Runner in park

Signing up for a 5k can be a great way to spice up your fitness routine, but if it’s your first time, figuring out how to step up to the starting line may seem intimidating. Here is a comprehensive “run-down” (see what we did there) of a few things to know to before running your first 5k.

Go the distance

Let’s start with the basics. A 5-kilometer race, aka a 5K, converts to exactly 3.1 miles or 12.5 laps around a standard sized track.

The 5k is the most popular racing distance in the United States, driving around half of all paid entries as recently as 2017. So, chances are high that if you want to run a 5k, but haven’t yet registered for one, it should be easy to find a local race in your area.

Large racing events, like the U.S. Rock ‘n’ Roll® Running Series can also be a fun way to travel to new areas across the country while enjoying a fun-filled weekend of crushing your goals.

Find a plan

Even though 3.1 miles may not sound like a long distance (at least compared to a half or full marathon) it’s still important to follow a structured training plan when preparing for any race. Given the popularity of the 5k distance, free and paid training plans are readily available online and many races also offer training as part of the registration package for their event.

The most important part of considering any training plan is to find one that works for your schedule and aligns with your goals. If you’re completely new to running, finding a plan that incorporates both running and walking is a fantastic way to ease into the sport. Remember to also ensure that your plan also includes adequate rest days. Not only do rest days help you recover physically, but they can also help prevent mental burnout.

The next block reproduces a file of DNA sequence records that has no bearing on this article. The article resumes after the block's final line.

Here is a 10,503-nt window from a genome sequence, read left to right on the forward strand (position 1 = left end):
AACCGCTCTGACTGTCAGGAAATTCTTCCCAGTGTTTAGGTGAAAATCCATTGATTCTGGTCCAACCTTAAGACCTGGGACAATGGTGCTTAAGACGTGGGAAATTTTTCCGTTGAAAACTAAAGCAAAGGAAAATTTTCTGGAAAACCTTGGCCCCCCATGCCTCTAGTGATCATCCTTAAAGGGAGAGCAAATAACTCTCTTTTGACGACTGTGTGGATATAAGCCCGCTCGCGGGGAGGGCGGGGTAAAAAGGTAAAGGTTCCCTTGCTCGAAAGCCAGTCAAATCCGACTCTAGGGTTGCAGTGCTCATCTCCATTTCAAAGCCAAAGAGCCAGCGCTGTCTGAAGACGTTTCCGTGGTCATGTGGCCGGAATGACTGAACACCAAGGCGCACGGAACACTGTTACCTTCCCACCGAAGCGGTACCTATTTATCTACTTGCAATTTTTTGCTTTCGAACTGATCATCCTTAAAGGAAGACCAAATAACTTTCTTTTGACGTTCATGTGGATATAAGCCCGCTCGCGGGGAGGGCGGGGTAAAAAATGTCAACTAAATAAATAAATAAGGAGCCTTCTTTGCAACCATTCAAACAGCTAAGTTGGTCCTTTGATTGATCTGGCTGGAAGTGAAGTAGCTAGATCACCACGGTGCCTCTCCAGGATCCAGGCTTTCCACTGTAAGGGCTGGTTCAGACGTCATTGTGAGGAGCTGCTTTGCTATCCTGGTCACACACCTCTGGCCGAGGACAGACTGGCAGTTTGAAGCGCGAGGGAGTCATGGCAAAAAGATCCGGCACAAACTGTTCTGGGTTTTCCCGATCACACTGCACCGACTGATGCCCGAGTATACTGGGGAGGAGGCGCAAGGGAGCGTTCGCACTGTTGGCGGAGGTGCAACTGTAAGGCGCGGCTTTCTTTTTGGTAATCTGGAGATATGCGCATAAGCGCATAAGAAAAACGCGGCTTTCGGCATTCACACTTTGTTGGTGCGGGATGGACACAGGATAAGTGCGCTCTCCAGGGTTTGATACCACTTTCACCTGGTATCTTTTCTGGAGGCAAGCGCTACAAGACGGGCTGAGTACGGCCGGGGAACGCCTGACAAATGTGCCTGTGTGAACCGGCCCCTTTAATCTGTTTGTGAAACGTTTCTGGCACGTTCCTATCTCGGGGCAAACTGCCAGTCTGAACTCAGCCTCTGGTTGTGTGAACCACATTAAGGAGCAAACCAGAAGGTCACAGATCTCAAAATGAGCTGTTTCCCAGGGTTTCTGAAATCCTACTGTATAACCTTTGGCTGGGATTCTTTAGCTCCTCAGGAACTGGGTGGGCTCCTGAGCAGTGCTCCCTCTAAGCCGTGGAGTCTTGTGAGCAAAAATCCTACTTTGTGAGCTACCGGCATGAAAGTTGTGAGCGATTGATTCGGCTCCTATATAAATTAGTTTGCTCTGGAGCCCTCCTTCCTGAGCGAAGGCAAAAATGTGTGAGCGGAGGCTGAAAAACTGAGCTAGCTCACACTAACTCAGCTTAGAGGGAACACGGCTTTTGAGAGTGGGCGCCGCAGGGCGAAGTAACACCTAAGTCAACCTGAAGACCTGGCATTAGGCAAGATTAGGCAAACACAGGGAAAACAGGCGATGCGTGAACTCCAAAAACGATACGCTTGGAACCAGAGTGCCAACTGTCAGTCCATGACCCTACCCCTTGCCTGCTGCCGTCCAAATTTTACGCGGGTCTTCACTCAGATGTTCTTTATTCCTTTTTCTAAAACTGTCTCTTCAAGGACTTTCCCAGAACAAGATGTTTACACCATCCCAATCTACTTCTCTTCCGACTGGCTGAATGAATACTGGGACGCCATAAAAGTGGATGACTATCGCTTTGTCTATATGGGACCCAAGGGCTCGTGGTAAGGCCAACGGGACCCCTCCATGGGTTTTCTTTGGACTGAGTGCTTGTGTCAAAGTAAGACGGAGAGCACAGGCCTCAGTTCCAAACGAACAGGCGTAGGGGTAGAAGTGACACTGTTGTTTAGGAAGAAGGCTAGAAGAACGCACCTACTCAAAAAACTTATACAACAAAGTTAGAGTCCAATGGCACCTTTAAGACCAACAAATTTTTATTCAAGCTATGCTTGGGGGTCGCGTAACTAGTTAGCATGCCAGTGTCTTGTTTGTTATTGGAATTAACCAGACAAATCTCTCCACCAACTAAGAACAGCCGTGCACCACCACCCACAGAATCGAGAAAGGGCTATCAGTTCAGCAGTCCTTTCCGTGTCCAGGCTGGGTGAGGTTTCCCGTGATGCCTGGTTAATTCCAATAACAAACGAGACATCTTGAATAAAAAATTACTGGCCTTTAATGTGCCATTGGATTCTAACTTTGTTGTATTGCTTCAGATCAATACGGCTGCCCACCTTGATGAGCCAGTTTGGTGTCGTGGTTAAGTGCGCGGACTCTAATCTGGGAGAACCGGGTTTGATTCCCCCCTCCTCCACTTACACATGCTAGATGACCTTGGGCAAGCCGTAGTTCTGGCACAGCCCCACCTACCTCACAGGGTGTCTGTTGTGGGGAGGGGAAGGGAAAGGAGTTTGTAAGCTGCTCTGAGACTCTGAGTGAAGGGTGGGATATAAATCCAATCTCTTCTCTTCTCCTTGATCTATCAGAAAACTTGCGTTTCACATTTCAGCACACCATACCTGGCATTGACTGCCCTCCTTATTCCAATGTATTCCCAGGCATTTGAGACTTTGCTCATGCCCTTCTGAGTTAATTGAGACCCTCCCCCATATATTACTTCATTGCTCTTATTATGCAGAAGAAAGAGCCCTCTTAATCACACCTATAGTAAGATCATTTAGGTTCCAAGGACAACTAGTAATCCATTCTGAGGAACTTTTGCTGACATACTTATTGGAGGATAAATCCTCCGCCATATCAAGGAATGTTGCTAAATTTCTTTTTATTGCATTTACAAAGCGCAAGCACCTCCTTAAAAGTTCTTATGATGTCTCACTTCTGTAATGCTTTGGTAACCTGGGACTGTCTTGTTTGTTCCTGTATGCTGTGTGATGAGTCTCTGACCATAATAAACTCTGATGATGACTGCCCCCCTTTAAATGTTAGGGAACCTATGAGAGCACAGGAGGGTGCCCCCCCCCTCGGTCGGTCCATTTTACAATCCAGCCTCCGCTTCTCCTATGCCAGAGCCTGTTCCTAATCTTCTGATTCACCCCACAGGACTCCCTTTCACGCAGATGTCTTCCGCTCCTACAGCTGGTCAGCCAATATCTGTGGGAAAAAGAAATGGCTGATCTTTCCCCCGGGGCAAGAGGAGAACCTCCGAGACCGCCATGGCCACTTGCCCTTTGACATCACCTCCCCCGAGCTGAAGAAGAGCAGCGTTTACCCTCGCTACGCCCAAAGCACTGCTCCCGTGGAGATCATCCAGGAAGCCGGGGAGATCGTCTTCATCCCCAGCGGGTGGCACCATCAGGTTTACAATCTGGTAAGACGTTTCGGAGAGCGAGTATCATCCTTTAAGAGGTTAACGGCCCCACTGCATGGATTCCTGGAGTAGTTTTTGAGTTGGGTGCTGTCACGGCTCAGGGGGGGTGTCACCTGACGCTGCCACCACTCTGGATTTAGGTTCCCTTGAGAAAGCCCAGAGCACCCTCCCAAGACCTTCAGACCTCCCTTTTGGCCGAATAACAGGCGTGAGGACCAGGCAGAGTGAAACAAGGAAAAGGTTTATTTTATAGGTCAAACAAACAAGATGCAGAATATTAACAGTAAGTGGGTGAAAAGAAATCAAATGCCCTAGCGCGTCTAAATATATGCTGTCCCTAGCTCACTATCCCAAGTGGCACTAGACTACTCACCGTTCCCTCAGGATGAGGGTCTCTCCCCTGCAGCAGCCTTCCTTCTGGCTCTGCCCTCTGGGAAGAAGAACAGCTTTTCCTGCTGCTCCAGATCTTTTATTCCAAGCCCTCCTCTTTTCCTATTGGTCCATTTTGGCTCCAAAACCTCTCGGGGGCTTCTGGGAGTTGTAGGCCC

Remember to warm up / cool down

A proper warm-up helps you physically – and mentally – ease into a state of activity. According to the Mayo Clinic, warming up preps your body for physical activity by gradually increasing body temperature and increasing muscular blood flow. In a similar way, cooling down helps your heart rate go down and transitions your body back into a non-exercise state.

Before each run aim to spend at least five minutes engaging in dynamic moves that activate key running muscle groups, like your quads and hamstrings. This can include brisk walking or jogging, followed up with some dynamic stretches. Your post run cool down should be similar, including at least five minutes in a slow jog or walk. If you choose to engage in static stretching, just remember to do this after your cool down. To learn more about dynamic and static stretches, check out our post, Dynamic vs. Static Stretching.

Have fun

Most of all, have fun and enjoy the process. Recruit a friend or family member to join you in your training. Some days it may be hard to find that extra dose of motivation, but keep a smile on your face and remember that you’ve got this!